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Principal component analysis (PCA) on data

`princomp`

will be removed in a future release.
Use `pca`

instead.

`[COEFF,SCORE] = princomp(X)`

[COEFF,SCORE,latent] = princomp(X)

[COEFF,SCORE,latent,tsquare] = princomp(X)

[...] = princomp(X,'econ')

`COEFF = princomp(X)`

performs principal components
analysis (PCA) on the *n*-by-*p* data
matrix `X`

, and returns the principal component coefficients,
also known as loadings. Rows of `X`

correspond to
observations, columns to variables. `COEFF`

is a *p*-by-*p* matrix,
each column containing coefficients for one principal component. The
columns are in order of decreasing component variance.

`princomp`

centers `X`

by
subtracting off column means, but does not rescale the columns of `X`

.
To perform principal components analysis with standardized variables,
that is, based on correlations, use `princomp(zscore(X))`

.
To perform principal components analysis directly on a covariance
or correlation matrix, use `pcacov`

.

`[COEFF,SCORE] = princomp(X)`

returns `SCORE`

,
the principal component scores; that is, the representation of `X`

in
the principal component space. Rows of `SCORE`

correspond
to observations, columns to components.

`[COEFF,SCORE,latent] = princomp(X)`

returns `latent`

,
a vector containing the eigenvalues of the covariance matrix of `X`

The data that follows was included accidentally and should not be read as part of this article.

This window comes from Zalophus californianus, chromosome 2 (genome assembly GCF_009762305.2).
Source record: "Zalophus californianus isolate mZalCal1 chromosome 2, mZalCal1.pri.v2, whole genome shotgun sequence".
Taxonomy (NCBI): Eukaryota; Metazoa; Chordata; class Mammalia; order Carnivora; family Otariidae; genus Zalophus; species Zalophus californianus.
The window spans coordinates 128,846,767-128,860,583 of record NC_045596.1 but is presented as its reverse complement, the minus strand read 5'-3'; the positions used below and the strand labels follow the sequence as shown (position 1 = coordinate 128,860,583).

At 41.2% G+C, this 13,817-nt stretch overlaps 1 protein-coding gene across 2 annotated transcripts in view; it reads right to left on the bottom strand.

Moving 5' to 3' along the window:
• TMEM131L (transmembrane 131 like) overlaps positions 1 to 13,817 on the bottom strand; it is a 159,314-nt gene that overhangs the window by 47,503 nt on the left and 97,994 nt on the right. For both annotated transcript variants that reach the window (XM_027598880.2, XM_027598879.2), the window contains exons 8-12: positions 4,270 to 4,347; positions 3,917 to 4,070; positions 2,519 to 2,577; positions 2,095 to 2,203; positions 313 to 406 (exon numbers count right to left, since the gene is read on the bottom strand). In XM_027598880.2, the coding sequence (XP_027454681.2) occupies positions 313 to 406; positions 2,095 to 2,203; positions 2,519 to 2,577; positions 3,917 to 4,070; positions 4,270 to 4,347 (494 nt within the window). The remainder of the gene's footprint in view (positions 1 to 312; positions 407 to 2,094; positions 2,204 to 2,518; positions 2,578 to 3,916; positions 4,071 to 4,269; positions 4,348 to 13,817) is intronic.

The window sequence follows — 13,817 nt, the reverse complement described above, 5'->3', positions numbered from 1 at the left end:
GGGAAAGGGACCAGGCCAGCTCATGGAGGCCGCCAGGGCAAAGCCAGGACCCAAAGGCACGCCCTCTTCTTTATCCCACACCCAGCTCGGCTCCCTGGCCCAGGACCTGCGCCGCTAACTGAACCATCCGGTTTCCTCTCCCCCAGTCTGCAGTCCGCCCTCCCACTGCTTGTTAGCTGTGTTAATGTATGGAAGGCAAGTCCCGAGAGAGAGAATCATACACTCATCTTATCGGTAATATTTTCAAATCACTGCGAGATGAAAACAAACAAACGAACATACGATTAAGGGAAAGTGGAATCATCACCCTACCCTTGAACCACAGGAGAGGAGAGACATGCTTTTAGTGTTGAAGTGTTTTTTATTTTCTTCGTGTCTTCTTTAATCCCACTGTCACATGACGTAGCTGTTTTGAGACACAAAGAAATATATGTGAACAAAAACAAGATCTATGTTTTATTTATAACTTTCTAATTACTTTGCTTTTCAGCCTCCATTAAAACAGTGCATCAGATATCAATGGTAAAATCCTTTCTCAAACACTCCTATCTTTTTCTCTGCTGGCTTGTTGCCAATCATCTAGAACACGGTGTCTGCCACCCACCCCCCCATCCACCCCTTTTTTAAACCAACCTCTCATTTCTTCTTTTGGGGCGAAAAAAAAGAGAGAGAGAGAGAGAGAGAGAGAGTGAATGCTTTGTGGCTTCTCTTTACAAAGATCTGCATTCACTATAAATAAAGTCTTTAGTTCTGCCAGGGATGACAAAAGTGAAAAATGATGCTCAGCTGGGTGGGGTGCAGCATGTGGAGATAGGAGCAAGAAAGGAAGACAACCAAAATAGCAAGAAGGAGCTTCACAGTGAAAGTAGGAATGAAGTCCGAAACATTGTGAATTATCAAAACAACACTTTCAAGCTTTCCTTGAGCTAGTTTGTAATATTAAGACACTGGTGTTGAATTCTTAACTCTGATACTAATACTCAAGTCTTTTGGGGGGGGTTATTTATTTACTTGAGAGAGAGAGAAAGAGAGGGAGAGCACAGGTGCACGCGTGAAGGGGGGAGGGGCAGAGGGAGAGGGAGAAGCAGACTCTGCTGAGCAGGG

.

`[COEFF,SCORE,latent,tsquare] = princomp(X)`

returns `tsquare`

,
which contains Hotelling's T^{2} statistic
for each data point.

The scores are the data formed by transforming the original
data into the space of the principal components. The values of the
vector `latent`

are the variance of the columns of `SCORE`

.
Hotelling's T^{2} is a measure of the multivariate
distance of each observation from the center of the data set.

When `n <= p`

, `SCORE(:,n:p)`

and `latent(n:p)`

are
necessarily zero, and the columns of `COEFF(:,n:p)`

define
directions that are orthogonal to `X`

.

`[...] = princomp(X,'econ')`

returns only
the elements of `latent`

that are not necessarily
zero, and the corresponding columns of `COEFF`

and `SCORE`

,
that is, when `n <= p`

, only the first `n-1`

.
This can be significantly faster when `p`

is much
larger than `n`

.

Compute principal components for the `ingredients`

data
in the Hald data set, and the variance accounted for by each component.

load hald; [pc,score,latent,tsquare] = princomp(ingredients); pc,latent pc = -0.0678 -0.6460 0.5673 0.5062 -0.6785 -0.0200 -0.5440 0.4933 0.0290 0.7553 0.4036 0.5156 0.7309 -0.1085 -0.4684 0.4844 latent = 517.7969 67.4964 12.4054 0.2372

The following command and plot show that two components account for 98% of the variance:

cumsum(latent)./sum(latent) ans = 0.86597 0.97886 0.9996 1 biplot(pc(:,1:2),'Scores',score(:,1:2),'VarLabels',... {'X1' 'X2' 'X3' 'X4'})

For a more detailed example and explanation of this analysis method, see Principal Component Analysis (PCA).

[1] Jackson, J. E., *A User's Guide
to Principal Components*, John Wiley and Sons, 1991, p.
592.

[2] Jolliffe, I. T., *Principal
Component Analysis*, 2nd edition, Springer, 2002.

[3] Krzanowski, W. J. *Principles
of Multivariate Analysis: A User's Perspective*. New York:
Oxford University Press, 1988.

[4] Seber, G. A. F., *Multivariate
Observations*, Wiley, 1984.

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